Don’t get too personal 

How times have changed. Social media marketing has evolved from being a bit of fun on the side to an absolute must-have for all businesses that want to remain relevant. Social media isn’t just fun and games, though: it gives you access to personal information like never before. The big question is how the rules of POPI apply when using social media for marketing and client service platforms.

Last year we published a blog on Social Media in Financial Services which serves as a good intro to this article. This month we dive into the details of how POPI in particular should impact your social media use.

Whose data is it anyway?

The main impact that POPI has on your social media activities is that all data collected from the various platforms is governed by the Act, even though the information was publicly available. If, for instance, you grab a client’s phone number from LinkedIn to implement his or her investment, you will be obliged to protect the data thereafter.   

P is for Privacy (and Policy)

Some customers unwisely expose their personal information such as their identity numbers on customer service pages. It’s essential to remove the information immediately when this happens and start up a personal conversation by phone or email. The process of switching to a private conversation needs to be very clearly incorporated into your company’s social media policy. And, if a third party such as an ad agency manages your social media pages, it’s essential that they’re aware of the Act and abide by the principles of privacy.

Tweeting under the influence

One of the Act’s aims is to ensure that personal information is used only for its original purpose.  This affects the rights to the use of the data from influencer’s followers. Although you may pay an influencer to promote your brand, POPI regulates that their followers’ data cannot be used for other marketing purposes. On a related legal note, it’s important to specify who owns the content that influencers post. It’s also essential that they clearly display that they are being paid to market the company or brand. 

Beware sudden lane changes

Another POPI challenge comes when a business changes how it uses a particular platform. For instance, a Facebook page which was initially used for customer service queries may, over time, evolve into a sales platform. Clients can easily unfollow you if they don’t want the sales information, but POPI says that the onus is on the business to first gain permission from an individual. In short, businesses need to communicate upfront that by using the platform for customer services, customers grant the business permission to send them different kinds of information.  

This also relates to the data gained from competitions on social media. Participants need to know that by entering the competition they grant the business the right to send them marketing material. Alternatively, the data should be destroyed after the competition.

Thou shalt be hacked

Another of POPI’s objectives is to ensure the safety of customers’ data as security breaches are forever on the increase. A recent survey conducted in the US by PWC showed that 90% of large organizations suffered a security breach in 2018 and that 59% of employees steal proprietary data when they quit or are fired. 

It’s no longer a question of whether you’ll be hacked, but how you’ll be hacked.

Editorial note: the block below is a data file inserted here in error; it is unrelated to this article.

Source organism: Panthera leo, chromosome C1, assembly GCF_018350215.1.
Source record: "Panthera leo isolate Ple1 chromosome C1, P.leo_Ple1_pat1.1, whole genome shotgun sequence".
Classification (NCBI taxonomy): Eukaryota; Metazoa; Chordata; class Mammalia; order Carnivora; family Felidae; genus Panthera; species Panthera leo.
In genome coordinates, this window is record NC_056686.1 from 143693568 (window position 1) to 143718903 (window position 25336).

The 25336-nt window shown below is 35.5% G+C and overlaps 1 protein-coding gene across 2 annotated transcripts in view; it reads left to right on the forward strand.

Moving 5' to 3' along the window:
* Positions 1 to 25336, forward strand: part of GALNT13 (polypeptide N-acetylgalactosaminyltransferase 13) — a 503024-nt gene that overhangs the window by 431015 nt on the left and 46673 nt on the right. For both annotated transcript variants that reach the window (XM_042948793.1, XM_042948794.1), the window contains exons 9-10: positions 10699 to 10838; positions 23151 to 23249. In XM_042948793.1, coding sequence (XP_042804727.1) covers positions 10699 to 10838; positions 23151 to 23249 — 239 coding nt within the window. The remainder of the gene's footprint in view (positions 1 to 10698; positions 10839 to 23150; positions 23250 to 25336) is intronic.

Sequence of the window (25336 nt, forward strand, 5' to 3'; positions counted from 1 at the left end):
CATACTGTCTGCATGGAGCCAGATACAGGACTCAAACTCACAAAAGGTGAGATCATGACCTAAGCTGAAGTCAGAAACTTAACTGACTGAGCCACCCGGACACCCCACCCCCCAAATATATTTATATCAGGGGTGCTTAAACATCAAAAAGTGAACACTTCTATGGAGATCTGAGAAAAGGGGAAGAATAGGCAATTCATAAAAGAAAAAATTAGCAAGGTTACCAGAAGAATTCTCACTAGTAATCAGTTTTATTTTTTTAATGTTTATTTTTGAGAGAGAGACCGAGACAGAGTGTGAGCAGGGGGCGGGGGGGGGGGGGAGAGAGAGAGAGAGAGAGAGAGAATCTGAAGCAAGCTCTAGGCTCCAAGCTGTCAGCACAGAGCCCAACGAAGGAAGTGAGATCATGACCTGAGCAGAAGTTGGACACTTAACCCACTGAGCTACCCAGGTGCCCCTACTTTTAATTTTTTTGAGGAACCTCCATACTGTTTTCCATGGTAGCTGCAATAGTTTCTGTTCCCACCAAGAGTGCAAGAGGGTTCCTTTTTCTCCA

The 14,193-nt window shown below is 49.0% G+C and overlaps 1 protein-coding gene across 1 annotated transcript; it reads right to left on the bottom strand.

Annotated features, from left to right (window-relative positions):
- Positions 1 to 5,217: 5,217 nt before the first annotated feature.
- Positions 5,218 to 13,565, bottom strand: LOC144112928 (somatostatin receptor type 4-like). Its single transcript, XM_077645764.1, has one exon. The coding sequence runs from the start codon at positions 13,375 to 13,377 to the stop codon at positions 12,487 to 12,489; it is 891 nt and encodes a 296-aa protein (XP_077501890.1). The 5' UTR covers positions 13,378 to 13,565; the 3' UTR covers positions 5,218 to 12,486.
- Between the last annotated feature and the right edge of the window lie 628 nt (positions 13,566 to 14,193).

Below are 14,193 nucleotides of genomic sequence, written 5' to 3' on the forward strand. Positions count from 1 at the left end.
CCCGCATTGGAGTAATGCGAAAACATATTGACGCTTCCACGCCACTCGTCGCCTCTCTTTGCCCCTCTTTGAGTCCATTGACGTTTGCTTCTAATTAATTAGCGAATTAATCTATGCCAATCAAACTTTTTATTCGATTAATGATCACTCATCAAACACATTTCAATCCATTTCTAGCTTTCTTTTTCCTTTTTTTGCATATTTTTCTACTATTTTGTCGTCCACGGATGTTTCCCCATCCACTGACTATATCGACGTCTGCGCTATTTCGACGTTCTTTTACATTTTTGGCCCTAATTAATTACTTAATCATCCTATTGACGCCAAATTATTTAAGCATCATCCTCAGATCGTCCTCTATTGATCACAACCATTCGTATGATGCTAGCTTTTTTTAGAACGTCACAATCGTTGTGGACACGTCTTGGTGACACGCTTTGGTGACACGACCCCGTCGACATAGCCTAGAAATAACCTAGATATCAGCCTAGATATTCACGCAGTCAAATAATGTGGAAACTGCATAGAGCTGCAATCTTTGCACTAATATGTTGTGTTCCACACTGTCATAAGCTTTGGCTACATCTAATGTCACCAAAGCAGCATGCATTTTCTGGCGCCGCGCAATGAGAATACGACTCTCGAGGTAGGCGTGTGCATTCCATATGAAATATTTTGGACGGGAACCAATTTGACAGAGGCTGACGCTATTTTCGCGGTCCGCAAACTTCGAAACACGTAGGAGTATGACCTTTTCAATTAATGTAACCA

McDonald’s corporate Twitter account was hacked, and a message posted calling Donald Trump a “disgusting excuse of a President with small hands”. McDonald’s made a public apology, despite a generally positive response to the tweet.

So, be sure to check the company’s security settings on each platform and use excellent anti-virus software. You should also scan and decode links to make sure they’re the real thing and adopt a very strong password policy. 

Big data can’t be personal

Big data analytics has helped many businesses strike a balance between optimizing their marketing efforts and not annoying customers with unsolicited communication. However, in order to continue to maintain this balance and provide customers with the information they want, they do need access to as much data about their customers as possible.  The trick is that a lot of this information is personal, meaning that the process of analyzing data may not be in keeping with POPI. 

Don’t panic, though. Businesses can still get excellent results from analytics without viewing personal information. There are excellent software solutions which hide sensitive data from the analysis but still yield very useful results. Businesses can also implement asset control so that only those with the right permissions can access personal information.

Clouding the issue

One of the most interesting aspects of POPI to consider is the offshore storage of data where POPI doesn’t apply.  If you’re a Facebook user, for instance, your data is most likely stored in Forest City, North Carolina – a place which has the dubious distinction of being home to more computer servers than people. (Cloud hosting is also tricky with regards to POPI but that is a topic for another day.)

A word of warning for individuals

On a personal note, do remember that if you’re active on social media and publish personal information, you won’t be able to turn to POPI or your constitutional right to privacy if the information gets into the wrong hands.

This blog has detailed just a few of the ways in which POPI impacts social media…telling the whole story would fill a lengthy tome! That’s what it makes a lot of sense to appoint a POPI compliance officer to work with a specialized lawyer and IT provider to structure a system and determine policy and procedure to ensure your company is compliant with POPI. Social media isn’t a game anymore.

FinCommunications provides seminars on social media and the law. Feel free to email to take the conversation to the next level.